I was on a harbor cruise and the guide was telling us a bit about Hong Kong.  He included this comment 'We speak Chinese here, and many of us speak English too.  These days, some of us are also learning Mandarin.'  I found it very telling that he referred to his language as 'Chinese' and the language of mainland China as Mandarin.

I also noticed in one of the major chain stores that they disdained accepting Chinese currency other than at a 1:1 exchange rate (the actual rate being about 1:1.13) whereas they'd happily accept dollars and Euros at fair exchange rates.  You'll not get anyone to admit this, but I think there are mixed feelings among the Hong Kong people about returning back to Chinese rule.

One thing that hasn't changed in Hong Kong - there are no bargains to be had there, and haven't been for several decades.  Most electronic items can be purchased less expensively at Costco, Walmart, or Circuit City, and you are more certain that you're getting the product you're paying for if you buy locally.  Food prices were much higher in Hong Kong than in mainland China, too - meals are a relative bargain in China (you can have a very good meal for $10) but are priced more inline with US prices in Hong Kong (I was recommended to go to one restaurant by the hotel concierge; he described the food prices as 'moderate' but when I saw $50 for a steak, I disputed the concept of moderate!).

Hong Kong somehow manages to straddle a curious line between east and west, with elements of both juxtaposed alongside each other.  I'll be doing a feature article on it in the next few weeks in which I'll try and answer the question 'why go to Hong Kong' - a question that has never had a clear answer in my mind.

One last thing about touring - our always very popular Christmas Markets cruise is filling, and one thing I can absolutely promise you - there's no danger of it being too hot and too humid, unlike our Chinese tour just now completed!  Although, to be far, the weather for the last several Christmas cruises has not been inhospitably cold or rainy, either, so you should have no real weather problems to be concerned about in either extreme.

There is now only one junior suite remaining on the ship, only one of the best value C cabins, and only two of the lowest price E cabins.  There are still A, B and D cabins - my favorite cabin category being the A cabin, but if you're looking for a C, E, or junior suite, please hurry to confirm your interest.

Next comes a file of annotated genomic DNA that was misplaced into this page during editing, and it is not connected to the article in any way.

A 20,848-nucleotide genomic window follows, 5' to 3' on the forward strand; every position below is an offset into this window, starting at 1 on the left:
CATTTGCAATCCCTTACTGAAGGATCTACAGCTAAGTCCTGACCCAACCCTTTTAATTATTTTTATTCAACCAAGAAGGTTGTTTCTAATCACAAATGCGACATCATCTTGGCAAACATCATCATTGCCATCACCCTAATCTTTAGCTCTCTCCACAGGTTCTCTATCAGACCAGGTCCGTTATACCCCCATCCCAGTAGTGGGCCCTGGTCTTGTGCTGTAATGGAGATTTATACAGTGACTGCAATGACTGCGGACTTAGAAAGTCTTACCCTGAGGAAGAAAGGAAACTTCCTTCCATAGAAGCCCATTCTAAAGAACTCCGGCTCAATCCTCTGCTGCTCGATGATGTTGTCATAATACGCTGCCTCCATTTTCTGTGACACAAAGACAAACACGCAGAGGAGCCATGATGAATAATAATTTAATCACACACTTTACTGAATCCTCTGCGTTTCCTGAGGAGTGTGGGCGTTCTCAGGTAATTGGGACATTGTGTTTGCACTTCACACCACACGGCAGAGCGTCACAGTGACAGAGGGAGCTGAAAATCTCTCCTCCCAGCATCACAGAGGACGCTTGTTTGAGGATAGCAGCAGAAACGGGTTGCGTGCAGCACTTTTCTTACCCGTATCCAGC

There have been lots of changes to airline checked luggage policies over the last few months, with airlines first starting to charge for a second checked bag, and then some airlines starting to charge for a first checked bag as well, as well as some increases in charges for excess weight and size and other less publicized changes too.  It seems the dust is now settling and the airlines have generally reached a stable point, for now, having matched or countered each other as they wish, so I've updated my three pages on domestic airline policies on checked bags and carry on bags, and international airline policies on carry on bags.

It has been interesting to see how the airlines have changed their policies.  From one extreme - Hawaiian who have not made any changes at all in four years or more - to the other extreme, with some airlines changing everything, and with some puzzling changes - for example, Alaska Airlines, changing their bag size limit from under 63" to now being a maximum of 62".  And JetBlue, who have reduced the maximum weight of bag they'll accept from 100lbs down to 99lbs.

There were also some interesting - or, perhaps I should say, astonishing - changes the other way, most notably British Airways, who have not only increased the size of allowable carry-on items, but also increased the weight from a former miserly 13lbs up to a massive 51lbs per carry-on bag.  Wow.

It is also interesting to see how some airlines now flat-out refuse to accept heavy or big bags - for example, Northwest will not now accept bags over 70lbs (formerly it was 100lbs) no matter how much money you might offer them to take your bag.  Another policy change with some airlines (such as US Airways) is reducing the maximum size of a bag - they would formerly accept bags with a combined dimensional size (length plus width plus height) of 115", and now it is reduced down to 80".  Anything larger has to be sent air freight.

It is also interesting to see some airlines now defining the size of the 'personal item' - typically airlines allow one carry-on plus one 'personal item' to be carried on to the plane, and the undefined size of the personal item has been a loophole for many passengers to exploit.  Some airlines are now limiting the size of this personal item - for example, Air Canada limits it to 17" x 13" x 6" (compare this to the standard limit for a carry-on bag of 22" x 14" x 9").

Overall, it is surprising how much divergence there is in baggage policies, and if you're planning a trip with big/heavy/many bags, the difference in bag charges might more than compensate for any difference in air fares.  When planning your travels, you now really need to consider the cost of your bags as well as the cost of the fare by itself.